Gone bust: How Estevan is coping with a new economic reality
ESTEVAN, Sask. – The good times weren’t all that long ago in southeast Saskatchewan.
Business was hot in May 2012, when Global National‘s Crystal Goomansingh reported on what caught her eye right away in Estevan: massive job boards that were “absolutely everywhere.”
New jobs and new construction made it the place to be. Jackie Wall, the Estevan Chamber of Commerce executive director called it a “huge, huge boom.”
Until it all ended.
Since oil prices plummeted, the number of active drilling rigs is down 27 per cent from the same time last year.
“It does keep me up at night.” – Dennis Day
It means tougher times for the man who moves them.
“It’s boom or bust, and guess what? It’s bust right now and it might be for some time,” said Dennis Day.
He runs Fast Trucking, which is one of the largest family-owned rig moving companies in western Canada.
“We’ve got about 90 trucks and probably 25 of them are parked right now,” he said. “Just took the plates off until it gets busier.”
In 2015, Day’s business dropped by half, forcing him to lay off about 60 people – roughly 40 per cent of his workers.
“It does keep me up at night,” he said. “I work side-by-side with my men. It does bug me when we don’t have enough to keep everybody working.”
Home sales down, lots of vacancies
When there are fewer trucks on the road and fewer rigs in the field, it means fewer people need places to live.
For nearly a decade, the rental market around Estevan was ‘slim pickens.’
Vacancy rates fell below two per cent, even hitting zero. But by 2014, they spiked as more than 12 per cent of units sat empty. In 2015, the vacancy rate reached nearly 21 per cent.
It’s due in part to a backlog of new builds finally finishing just as the economy began to slow, according to realtor Linda Mack.
New condominiums have popped up in Estevan and the ones that have sold, she says, often went for $50,000 to $60,000 less than hoped. Of the condos that haven’t, many have been up for grabs for two years.
“So if no new ones came on the market and sales stayed at the same pace,” Mack said with a pause. “Oh boy, it would take about 20 months to sell everything.”
It amounts to a daunting task in an environment that’s ideal for the buyer, but Mack says there has been a “levelling off” after home prices dropped for several months.
As for “sold” signs, Mack isn’t seeing nearly as many.
“Compared to two years ago, it’s 27 per cent less.”
Leaving the oilpatch
The ripple effect of the slowdown in oil production can be felt province-wide. If the work isn’t in the southeast, people will go elsewhere – even if it’s not what they had hoped for.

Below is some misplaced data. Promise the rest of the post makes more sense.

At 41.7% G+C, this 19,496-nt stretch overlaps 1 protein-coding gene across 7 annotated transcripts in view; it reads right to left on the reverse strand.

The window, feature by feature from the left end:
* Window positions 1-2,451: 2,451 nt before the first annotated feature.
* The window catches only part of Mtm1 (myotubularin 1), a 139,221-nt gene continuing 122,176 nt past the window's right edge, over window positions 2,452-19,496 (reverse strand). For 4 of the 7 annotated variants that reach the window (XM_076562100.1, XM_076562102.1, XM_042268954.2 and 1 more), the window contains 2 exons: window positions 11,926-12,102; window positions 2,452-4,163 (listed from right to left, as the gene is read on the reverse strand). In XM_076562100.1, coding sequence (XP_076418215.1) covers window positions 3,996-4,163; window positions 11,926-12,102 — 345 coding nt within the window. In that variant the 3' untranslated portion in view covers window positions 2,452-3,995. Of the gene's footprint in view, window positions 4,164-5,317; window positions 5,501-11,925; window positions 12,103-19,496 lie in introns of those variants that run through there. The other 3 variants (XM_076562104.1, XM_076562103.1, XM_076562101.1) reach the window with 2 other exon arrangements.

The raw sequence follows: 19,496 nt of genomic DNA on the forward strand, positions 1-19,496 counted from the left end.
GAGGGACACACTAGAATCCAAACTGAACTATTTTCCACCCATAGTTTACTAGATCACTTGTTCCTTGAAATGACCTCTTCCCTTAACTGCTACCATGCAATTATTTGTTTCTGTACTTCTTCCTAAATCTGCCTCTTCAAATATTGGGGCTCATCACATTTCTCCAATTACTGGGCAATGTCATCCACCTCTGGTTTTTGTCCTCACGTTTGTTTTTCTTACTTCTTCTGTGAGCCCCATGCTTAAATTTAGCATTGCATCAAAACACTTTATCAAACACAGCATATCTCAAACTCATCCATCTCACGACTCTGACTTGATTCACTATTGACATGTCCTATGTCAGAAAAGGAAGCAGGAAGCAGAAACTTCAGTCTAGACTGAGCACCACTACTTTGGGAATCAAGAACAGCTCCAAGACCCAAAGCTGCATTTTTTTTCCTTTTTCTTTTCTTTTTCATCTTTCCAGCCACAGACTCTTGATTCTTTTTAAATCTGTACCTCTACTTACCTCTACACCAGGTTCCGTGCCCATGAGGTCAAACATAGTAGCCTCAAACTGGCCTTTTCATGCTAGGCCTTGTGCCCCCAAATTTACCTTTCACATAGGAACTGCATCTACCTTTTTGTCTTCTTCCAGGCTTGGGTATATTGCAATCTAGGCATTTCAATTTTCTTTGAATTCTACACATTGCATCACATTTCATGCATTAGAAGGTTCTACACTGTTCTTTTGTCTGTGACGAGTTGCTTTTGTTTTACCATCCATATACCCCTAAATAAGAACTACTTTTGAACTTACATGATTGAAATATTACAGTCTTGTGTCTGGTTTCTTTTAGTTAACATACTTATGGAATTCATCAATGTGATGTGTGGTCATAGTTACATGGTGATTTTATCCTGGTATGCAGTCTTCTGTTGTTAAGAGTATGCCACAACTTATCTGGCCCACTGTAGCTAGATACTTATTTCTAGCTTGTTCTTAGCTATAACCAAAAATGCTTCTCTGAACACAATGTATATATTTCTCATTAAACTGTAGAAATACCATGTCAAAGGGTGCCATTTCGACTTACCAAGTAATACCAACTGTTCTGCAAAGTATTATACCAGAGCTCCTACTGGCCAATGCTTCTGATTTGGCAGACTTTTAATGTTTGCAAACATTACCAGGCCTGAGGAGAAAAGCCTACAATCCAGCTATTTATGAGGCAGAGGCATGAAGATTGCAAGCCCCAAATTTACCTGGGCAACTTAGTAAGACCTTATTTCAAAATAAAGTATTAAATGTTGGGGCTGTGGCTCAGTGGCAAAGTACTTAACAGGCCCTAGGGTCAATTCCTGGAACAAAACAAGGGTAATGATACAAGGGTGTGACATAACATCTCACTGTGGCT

Gurinder Singh is an electronics technician. For two-and-a-half years, he repaired the computers that control so many pieces of equipment in the oilfield.
When production slowed, there was no longer a job available. Now, he’s in Regina driving a taxi – and like many of his former colleagues, hoping for the next opportunity.
“If there’s no job, they’re not going to stick around, right? They’ll move wherever they can get a job,” he said.
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Singh hopes to find work in his field sooner than later, and preferably in Regina.
“I won’t have to go back, I won’t have to wait for the oilfield.”
‘If anyone can pull through, Estevan can’
In the face of trying times and growing unemployment, there also shining lights in Estevan, including support for the Salvation Army.
The need went up 60 per cent over the last year, but the community’s generosity was overwhelming.
Major Heather Harbin didn’t think the shelves would be as full in the food bank over the holidays, but instead, 8,500 pounds of food came in, along with $115,000 in donations.
“They stepped up to the plate, they gave us above and beyond,” Harbin said. “We were expecting, probably less, and we received more.”
That spirit may be why hope springs eternal in southeast Saskatchewan.
A man like Randy Graham, who works for Fast Trucking, won’t abandon the work he’s known for his whole life.
“When I was a little kid, I was pushing trucks around in the sand and these are about as big as it gets,” he said. “I’m an equipment operator … it’s kind of in my blood.”
It may take some time, but Graham believes the wheels of the economy in this region will keep turning and strengthen once again.
Dennis Day has been in the thick of it too (“I’ve worked here since I was a kid.”), which is one reason why he’s going to stay along for the ride.
“My dad started the business in 1957. I’ve got a third generation, my boys are in it,” Day said. “I’ve got a lot of passion in this area.”
It’s that kind of enthusiasm Wall describes as keeping the Energy City going.
“If anyone can pull through this, Estevan can do it.”Follow @mikemckinnon
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